Wednesday, 26 August 2015

How Do You Order Your Short Stories In A Collection?

"Extra-Curricular" is my fifth collection of flash fiction. Trying to figure out the order of the stories is as hard now as it was for my first collection. There's no reason why it would be any easier, since the stories are, of course, different, so each collection has to find its own feel and tone through the journey from story to story.

You don't want to group a bunch of stories that are all heavy in tone, but nor do you want to group some that are comedic, only to discover you haven't enough left to space out the heavier stories elsewhere in the book. Then there is always the one story that doesn't seem to fit anywhere, no other stories seem to run naturally into it or from it. Stick it at the end, but then it feels like the reader is ending on a note that isn;t the one you were looking to strike (the last story impression is as significant as the opener).

You think you've ordered them finally, only to discover on a read through that two successive stories echo one another in an image, or a word or a theme and that can diminish the power of each. So you look to move one of them and then the whole Jenga structure comes tumbling down because you can't rearrange it satisfactorily!

You always want a particularly strong story to open with. I normally go for one with comedy just to ease the reader into the work. "Extra-Curricular" perhaps breaks with that tradition although originally I did have a comedic story pencilled in there. But I was struggling throughout to order the 40+ stories when I suddenly hit on a solution.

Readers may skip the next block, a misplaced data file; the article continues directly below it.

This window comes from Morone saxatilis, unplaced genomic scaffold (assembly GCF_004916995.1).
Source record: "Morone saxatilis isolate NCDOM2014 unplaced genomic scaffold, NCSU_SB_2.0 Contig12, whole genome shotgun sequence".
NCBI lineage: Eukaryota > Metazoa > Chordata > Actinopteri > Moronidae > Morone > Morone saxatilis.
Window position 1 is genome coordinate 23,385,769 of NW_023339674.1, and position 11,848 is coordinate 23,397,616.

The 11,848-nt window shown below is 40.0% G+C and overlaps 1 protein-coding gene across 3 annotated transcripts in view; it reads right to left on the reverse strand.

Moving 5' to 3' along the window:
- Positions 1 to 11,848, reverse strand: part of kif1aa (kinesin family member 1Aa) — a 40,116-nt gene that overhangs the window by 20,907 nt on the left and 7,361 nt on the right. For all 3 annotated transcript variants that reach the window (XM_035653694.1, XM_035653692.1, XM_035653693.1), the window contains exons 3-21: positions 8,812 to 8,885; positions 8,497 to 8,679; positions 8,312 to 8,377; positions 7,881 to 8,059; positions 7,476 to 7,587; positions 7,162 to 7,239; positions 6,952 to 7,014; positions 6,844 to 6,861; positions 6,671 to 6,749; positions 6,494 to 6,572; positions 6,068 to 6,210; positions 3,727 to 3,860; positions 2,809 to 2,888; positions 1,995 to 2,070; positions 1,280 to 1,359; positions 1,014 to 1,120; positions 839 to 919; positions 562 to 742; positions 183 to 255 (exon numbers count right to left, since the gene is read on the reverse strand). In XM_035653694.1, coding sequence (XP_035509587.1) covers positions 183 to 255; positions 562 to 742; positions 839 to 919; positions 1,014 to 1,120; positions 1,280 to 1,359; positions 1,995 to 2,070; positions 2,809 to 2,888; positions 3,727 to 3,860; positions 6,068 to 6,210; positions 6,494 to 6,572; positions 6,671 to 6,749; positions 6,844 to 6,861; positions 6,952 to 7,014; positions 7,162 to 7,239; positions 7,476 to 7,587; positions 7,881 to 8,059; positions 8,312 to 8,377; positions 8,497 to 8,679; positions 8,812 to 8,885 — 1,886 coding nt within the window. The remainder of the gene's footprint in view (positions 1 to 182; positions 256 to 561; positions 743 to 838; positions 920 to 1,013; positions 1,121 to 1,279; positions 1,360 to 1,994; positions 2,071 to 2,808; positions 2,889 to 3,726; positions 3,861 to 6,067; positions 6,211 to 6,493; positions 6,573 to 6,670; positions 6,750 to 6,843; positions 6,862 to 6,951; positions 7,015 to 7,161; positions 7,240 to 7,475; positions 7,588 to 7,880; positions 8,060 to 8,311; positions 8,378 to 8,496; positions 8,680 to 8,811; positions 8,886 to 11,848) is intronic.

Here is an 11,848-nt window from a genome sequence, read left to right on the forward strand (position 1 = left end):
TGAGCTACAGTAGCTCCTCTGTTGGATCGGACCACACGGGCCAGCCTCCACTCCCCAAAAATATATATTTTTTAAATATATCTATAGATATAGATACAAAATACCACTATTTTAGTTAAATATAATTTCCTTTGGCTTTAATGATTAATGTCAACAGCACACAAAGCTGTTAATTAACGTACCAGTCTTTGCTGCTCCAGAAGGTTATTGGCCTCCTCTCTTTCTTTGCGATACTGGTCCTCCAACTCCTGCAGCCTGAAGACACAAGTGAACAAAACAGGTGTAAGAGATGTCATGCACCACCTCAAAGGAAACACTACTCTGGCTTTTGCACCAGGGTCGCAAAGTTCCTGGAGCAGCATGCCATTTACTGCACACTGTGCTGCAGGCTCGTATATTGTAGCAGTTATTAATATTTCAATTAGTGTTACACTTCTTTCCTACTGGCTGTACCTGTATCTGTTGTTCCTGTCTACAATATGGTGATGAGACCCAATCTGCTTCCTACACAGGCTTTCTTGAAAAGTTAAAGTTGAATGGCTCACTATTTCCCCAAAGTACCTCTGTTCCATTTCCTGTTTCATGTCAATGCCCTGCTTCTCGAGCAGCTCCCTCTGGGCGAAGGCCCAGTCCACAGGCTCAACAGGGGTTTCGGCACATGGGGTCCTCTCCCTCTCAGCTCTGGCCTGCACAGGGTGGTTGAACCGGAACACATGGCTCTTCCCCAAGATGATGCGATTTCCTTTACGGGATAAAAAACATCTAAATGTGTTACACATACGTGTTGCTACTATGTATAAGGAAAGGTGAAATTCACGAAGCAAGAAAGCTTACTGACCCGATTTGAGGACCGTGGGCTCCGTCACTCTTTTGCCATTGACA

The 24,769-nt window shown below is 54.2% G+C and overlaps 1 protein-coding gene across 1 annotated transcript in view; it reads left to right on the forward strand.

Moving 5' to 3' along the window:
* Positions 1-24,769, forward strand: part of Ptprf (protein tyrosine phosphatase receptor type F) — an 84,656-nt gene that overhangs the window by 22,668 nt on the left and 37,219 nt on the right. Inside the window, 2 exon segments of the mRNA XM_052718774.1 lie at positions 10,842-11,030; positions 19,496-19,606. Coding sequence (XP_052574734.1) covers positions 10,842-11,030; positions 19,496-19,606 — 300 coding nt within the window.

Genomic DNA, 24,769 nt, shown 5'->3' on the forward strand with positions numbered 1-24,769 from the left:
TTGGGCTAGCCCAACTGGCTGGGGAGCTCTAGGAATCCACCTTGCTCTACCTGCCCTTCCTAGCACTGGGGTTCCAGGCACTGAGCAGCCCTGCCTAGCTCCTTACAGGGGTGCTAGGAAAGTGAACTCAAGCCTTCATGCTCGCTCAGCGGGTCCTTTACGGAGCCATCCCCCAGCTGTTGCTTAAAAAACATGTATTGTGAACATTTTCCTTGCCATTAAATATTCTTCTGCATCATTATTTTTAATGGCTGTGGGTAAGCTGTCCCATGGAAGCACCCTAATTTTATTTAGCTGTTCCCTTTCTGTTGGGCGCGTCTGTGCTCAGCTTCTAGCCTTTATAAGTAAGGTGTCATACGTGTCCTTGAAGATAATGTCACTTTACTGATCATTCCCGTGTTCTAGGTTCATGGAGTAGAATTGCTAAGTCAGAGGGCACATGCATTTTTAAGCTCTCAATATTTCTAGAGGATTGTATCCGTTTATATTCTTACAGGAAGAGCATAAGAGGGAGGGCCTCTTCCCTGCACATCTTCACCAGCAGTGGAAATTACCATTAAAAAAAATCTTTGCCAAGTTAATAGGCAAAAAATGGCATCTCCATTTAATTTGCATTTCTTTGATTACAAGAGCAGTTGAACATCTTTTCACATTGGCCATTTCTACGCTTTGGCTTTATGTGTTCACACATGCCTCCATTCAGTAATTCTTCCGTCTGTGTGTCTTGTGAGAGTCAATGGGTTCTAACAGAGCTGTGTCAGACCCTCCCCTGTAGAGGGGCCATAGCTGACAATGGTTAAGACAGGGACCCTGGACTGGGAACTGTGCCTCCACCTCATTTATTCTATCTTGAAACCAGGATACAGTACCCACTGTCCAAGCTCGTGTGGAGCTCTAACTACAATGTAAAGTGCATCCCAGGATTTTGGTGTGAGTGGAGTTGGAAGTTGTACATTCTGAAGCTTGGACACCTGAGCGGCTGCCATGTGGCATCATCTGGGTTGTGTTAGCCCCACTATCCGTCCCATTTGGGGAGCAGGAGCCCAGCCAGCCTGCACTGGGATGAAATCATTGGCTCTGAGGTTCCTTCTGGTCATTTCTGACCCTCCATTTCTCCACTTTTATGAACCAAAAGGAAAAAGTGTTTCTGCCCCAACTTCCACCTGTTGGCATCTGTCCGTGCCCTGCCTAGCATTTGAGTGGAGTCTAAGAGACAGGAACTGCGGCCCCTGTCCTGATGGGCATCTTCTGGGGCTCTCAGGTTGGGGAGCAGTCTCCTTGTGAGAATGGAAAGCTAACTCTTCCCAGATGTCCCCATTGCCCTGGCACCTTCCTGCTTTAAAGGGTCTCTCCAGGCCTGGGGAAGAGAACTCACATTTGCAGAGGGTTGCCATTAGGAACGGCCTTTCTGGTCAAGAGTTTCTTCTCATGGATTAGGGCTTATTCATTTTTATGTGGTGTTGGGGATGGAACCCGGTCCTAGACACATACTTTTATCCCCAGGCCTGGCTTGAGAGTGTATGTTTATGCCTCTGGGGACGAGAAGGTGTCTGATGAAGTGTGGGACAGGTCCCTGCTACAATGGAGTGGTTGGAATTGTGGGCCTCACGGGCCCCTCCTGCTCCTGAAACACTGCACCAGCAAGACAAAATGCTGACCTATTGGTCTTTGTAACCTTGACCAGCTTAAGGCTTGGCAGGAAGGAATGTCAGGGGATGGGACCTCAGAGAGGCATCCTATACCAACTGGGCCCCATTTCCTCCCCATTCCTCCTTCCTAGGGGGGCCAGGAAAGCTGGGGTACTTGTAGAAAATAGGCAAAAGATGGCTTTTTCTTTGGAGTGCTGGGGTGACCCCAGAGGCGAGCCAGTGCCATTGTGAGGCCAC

When I try and figure out the running order, I always try and tag each story with its theme or style. With this collection I finally realised that the stories loosely could be tagged with school timetable subjects. Some of those subjects are a bit old-fashioned, such as Geometry or Logic/Philosophy, others are a bit modish and trendy such as Environmental Studies but hey that's poetic license right? Then there are some subjects that aren't represented at all, such as Maths and Chemistry. But then this isn't a hard and fast school timetable.

This broke the back of the ordering, in that now I could group together 3s and 4s of stories linked by subject theme. It would only be a question then of ordering the subject groups. Only... Some of the stories could easily be categorised as more than one subject. "Bas-Relief", ostensibly about the human brain, could be Biology or where it ended up as, Psychology. "Night Vision", the opener, was pegged as Physics because it involved thermal imaging, but it could easily have been Biology as bacteria and petri dishes are referenced within the story. "Confirmament" could have been Physics, History or where it actually ended up Divinity/Religious Studies.  For some reason, both the stories under the label of Art are science fiction...

And then there are the nine stories labelled as Extra-Curricular; stories of smoking, gambling, sex and love, all activities engaged in the playground or behind the bike sheds!

Oh there goes the bell for class. Reading books out on your desks please.


Available for pre-order on Amazon UKAmazon US, I-Tunes

Monday, 24 August 2015

Method Man - Friday Flash


He was Method Acting to within an inch of his life. Every second of every livelong day. Stanislavsky would be so proud. The Actors’ Studio would be so proud. If there were anyone left alive to witness his performance. Instead of wig and greasepaint, he adorned himself in blood and viscera. A fresh coat each day of his rank costume. Primitive man had studied the animals with such attention, that eventually they were able to mimic every one of their motions so as to hunt them. Here he was having to ape his predators to avoid becoming food for them.